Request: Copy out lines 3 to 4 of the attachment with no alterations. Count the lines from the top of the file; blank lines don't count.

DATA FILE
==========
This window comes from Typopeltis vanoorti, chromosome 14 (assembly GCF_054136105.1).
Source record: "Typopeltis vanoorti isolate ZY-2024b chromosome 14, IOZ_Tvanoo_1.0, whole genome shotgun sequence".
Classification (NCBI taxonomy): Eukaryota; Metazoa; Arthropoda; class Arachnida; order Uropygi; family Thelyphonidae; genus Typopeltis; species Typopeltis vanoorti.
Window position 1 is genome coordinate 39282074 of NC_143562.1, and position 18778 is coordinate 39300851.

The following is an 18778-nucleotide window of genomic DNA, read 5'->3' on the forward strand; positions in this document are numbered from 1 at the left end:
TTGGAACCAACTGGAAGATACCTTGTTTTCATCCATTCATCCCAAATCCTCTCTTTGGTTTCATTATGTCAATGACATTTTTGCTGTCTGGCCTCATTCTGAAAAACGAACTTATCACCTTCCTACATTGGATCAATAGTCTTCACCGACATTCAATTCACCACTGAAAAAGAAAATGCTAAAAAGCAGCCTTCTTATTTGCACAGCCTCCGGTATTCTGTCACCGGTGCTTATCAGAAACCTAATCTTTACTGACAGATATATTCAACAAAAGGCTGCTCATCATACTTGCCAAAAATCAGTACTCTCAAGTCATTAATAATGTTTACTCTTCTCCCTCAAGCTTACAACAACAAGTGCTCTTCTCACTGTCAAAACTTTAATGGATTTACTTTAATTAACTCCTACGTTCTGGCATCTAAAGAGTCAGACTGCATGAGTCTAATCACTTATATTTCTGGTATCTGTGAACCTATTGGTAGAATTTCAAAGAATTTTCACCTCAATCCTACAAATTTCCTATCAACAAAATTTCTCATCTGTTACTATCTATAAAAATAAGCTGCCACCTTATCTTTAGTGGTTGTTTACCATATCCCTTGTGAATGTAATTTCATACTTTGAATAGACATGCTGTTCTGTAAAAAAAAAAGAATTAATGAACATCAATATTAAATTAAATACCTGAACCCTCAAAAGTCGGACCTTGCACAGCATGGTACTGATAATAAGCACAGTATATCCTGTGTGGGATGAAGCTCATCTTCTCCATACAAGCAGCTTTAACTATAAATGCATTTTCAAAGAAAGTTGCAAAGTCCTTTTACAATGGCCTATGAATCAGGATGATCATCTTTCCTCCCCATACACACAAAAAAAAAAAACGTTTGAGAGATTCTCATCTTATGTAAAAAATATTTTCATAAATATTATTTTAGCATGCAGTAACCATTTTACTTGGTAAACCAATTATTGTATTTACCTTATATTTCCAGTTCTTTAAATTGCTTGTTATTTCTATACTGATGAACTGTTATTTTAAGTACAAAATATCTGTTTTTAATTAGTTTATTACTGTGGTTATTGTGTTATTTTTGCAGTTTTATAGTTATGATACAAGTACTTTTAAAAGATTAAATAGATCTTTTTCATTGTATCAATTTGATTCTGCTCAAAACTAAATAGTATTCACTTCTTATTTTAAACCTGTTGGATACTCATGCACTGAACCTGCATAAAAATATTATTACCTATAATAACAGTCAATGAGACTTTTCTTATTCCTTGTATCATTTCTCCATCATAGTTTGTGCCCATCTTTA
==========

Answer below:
Classification (NCBI taxonomy): Eukaryota; Metazoa; Arthropoda; class Arachnida; order Uropygi; family Thelyphonidae; genus Typopeltis; species Typopeltis vanoorti.
Window position 1 is genome coordinate 39282074 of NC_143562.1, and position 18778 is coordinate 39300851.